Financial Transactions Tax (FTT)-A tool for a fair and sustainable economy

Δευτέρα, 30 Μαΐου 2011 09:39
The idea of financial transaction tax has failed to gain traction around the world but it has some chances now to become a reality in Europe. Early   this year the European Parliament moved one step closer to a Europe-wide tax on financial transactions, following a vote in favour of the report/proposal. prepared by the Greek MEP Anni Podimata. A EP resolution on Tuesday (8 March) called for the European Union to act- unilaterally if necessary- to impose a tax on financial transactions to raise revenues and discourage speculative trading.

The tax was first proposed in 1978 by the economist James Tobin, who won the Nobel Prize in 1981 for his work on financial markets The original concept aimed at curbing short-term currency speculation. Now, the debate in Europe is focused on a tax to be imposed not only on currency transactions but also on trading in derivatives, equities and bonds.
This proposal was promoted by substantial campaigning by EU civil society organisations and is also supported by many economists.
The implementation of a tax on financial transactions would allow a fairer burden sharing of the economic crisis and permit the economy to follow a more stable and sustainable growth path as it aims at curbing excesses associated with short term trading and help cool off speculative money flows and reduce price volatility. This tax if implemented in Europe is expected also to raise substantial revenues- approximately 200 billion Euros a year. The report said the tax would be applied to "every type of transaction" but did not go into detail regarding the types of transactions to be covered.
However there are counter arguments stressing that this tax may be difficult to arrange and administer and may lead to job losses especially to New York and the city of London. Some other unintended consequences are that speculators may shift their business to off shore tax heavens. Tax on fixed income securities will serve to increase the cost of government borrowing. And the biggest challenge is how to implement such a measure without crippling the competitiveness of the EU's financial sector.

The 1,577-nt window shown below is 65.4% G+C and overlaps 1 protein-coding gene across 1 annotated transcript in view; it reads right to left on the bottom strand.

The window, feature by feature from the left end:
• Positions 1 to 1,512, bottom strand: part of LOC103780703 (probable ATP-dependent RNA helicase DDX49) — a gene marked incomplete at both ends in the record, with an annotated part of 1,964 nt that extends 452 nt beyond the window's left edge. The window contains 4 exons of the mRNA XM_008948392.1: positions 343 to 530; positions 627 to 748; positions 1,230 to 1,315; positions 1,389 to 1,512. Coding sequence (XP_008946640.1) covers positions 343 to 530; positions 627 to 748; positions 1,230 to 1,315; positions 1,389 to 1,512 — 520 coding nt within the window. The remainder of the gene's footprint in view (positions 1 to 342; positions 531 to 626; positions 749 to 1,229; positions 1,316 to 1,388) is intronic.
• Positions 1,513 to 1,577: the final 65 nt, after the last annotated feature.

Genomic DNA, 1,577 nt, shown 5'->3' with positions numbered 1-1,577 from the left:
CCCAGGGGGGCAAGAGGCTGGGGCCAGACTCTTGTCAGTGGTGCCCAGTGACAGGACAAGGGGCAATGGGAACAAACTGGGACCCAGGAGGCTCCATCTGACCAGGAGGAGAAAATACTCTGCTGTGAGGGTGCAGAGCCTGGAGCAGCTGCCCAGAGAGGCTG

Given that the above uncertainties may make difficult to agree on a common position , most of our member states would prefer to wait for a global agreement on the matter.
In response to this EP resolution, the European Commission launched a consultation procedure and is expected to produce an impact assessment (feasibility study) by analysing the administrative and economic issues raised by the proposal.
In April 2011 a thousand economists from 53 countries have written to G20 Finance Ministers and Bill Gates, who has been asked to examine innovative options, interalia FTT , to   raise money to help people hit by the economic crisis and tackle poverty.


0 #1 Panos Mantzaris 02-06-2011 00:18
It is an Interesting Article.

It is difficult to calculate what the impact from implementing such measures will be.
The consern is that while the politicians are seeking to get additional 200 billion tax revenues they may well cause a much greater decrease in tax revenues and may lose instead of winning (they might "shoot themselves in the foot").

You point out that an Impact study will be done. As far as I know it is very difficult to do such a study because data is scarse, and the "proper" scientific way to process such data is very hard to do and there are very few people who are qualified to work on this.

If you want check out a "Flagship" project of EU at www.futurict.eu
I have communicated with the leaders of this project when I became aware of it. I pointed out to them the potential significanc e of a "Money Circulation Model" which is missing from Greece, and in reality from everywhere. How money circulates is necessary to evaluate the impact of any economic measure. And today with Globalization, one cannot model just an isolated economy in a single country (there is no such thing). Economists do not posess the necessary mathematical skills for such a task and it is necessary to engage scientists from the Physics and Mathematics communities (like in the abovementioned project). It happens that for Economic issues, coordinator in the project is Prof. Argyrakis a physisist from Aristoteleion in Thessaloniki. Maybe you could help them with their Lobbying in Brussels.

We should be cautious when making changes, because there is a very visible risk of achieving the opposite of the intended purpose.


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